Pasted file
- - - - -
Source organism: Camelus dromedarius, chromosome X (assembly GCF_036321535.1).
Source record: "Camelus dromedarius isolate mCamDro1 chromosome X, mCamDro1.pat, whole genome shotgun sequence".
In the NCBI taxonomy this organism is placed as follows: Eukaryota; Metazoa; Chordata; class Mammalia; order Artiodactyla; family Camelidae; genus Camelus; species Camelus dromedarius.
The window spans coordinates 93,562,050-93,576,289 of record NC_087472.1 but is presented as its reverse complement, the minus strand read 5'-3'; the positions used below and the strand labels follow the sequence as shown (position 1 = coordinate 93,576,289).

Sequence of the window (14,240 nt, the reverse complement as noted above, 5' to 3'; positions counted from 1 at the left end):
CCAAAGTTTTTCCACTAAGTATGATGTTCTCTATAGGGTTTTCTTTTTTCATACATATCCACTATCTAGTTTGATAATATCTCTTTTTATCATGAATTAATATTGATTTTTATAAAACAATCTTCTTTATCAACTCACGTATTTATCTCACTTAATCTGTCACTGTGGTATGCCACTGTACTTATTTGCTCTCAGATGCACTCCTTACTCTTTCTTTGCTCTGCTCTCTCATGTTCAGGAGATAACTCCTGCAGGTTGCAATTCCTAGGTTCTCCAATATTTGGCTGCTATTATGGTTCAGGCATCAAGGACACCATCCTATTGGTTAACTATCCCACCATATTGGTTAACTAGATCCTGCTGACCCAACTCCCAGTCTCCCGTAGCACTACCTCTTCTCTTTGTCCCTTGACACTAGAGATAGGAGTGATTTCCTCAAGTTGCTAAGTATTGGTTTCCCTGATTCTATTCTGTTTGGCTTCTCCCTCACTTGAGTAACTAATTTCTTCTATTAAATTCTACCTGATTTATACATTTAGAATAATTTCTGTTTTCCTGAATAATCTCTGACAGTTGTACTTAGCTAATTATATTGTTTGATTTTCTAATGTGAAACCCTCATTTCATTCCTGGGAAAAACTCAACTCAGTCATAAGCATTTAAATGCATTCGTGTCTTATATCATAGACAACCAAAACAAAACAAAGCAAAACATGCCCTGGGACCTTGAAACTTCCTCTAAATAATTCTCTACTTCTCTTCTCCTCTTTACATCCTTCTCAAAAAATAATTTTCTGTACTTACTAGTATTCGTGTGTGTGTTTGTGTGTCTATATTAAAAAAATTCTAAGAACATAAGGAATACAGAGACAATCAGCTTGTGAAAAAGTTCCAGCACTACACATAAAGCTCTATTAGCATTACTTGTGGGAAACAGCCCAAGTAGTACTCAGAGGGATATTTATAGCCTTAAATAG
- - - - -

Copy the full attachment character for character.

Source organism: Camelus dromedarius, chromosome X (assembly GCF_036321535.1).
Source record: "Camelus dromedarius isolate mCamDro1 chromosome X, mCamDro1.pat, whole genome shotgun sequence".
In the NCBI taxonomy this organism is placed as follows: Eukaryota; Metazoa; Chordata; class Mammalia; order Artiodactyla; family Camelidae; genus Camelus; species Camelus dromedarius.
The window spans coordinates 93,562,050-93,576,289 of record NC_087472.1 but is presented as its reverse complement, the minus strand read 5'-3'; the positions used below and the strand labels follow the sequence as shown (position 1 = coordinate 93,576,289).

Sequence of the window (14,240 nt, the reverse complement as noted above, 5' to 3'; positions counted from 1 at the left end):
CCAAAGTTTTTCCACTAAGTATGATGTTCTCTATAGGGTTTTCTTTTTTCATACATATCCACTATCTAGTTTGATAATATCTCTTTTTATCATGAATTAATATTGATTTTTATAAAACAATCTTCTTTATCAACTCACGTATTTATCTCACTTAATCTGTCACTGTGGTATGCCACTGTACTTATTTGCTCTCAGATGCACTCCTTACTCTTTCTTTGCTCTGCTCTCTCATGTTCAGGAGATAACTCCTGCAGGTTGCAATTCCTAGGTTCTCCAATATTTGGCTGCTATTATGGTTCAGGCATCAAGGACACCATCCTATTGGTTAACTATCCCACCATATTGGTTAACTAGATCCTGCTGACCCAACTCCCAGTCTCCCGTAGCACTACCTCTTCTCTTTGTCCCTTGACACTAGAGATAGGAGTGATTTCCTCAAGTTGCTAAGTATTGGTTTCCCTGATTCTATTCTGTTTGGCTTCTCCCTCACTTGAGTAACTAATTTCTTCTATTAAATTCTACCTGATTTATACATTTAGAATAATTTCTGTTTTCCTGAATAATCTCTGACAGTTGTACTTAGCTAATTATATTGTTTGATTTTCTAATGTGAAACCCTCATTTCATTCCTGGGAAAAACTCAACTCAGTCATAAGCATTTAAATGCATTCGTGTCTTATATCATAGACAACCAAAACAAAACAAAGCAAAACATGCCCTGGGACCTTGAAACTTCCTCTAAATAATTCTCTACTTCTCTTCTCCTCTTTACATCCTTCTCAAAAAATAATTTTCTGTACTTACTAGTATTCGTGTGTGTGTTTGTGTGTCTATATTAAAAAAATTCTAAGAACATAAGGAATACAGAGACAATCAGCTTGTGAAAAAGTTCCAGCACTACACATAAAGCTCTATTAGCATTACTTGTGGGAAACAGCCCAAGTAGTACTCAGAGGGATATTTATAGCCTTAAATAG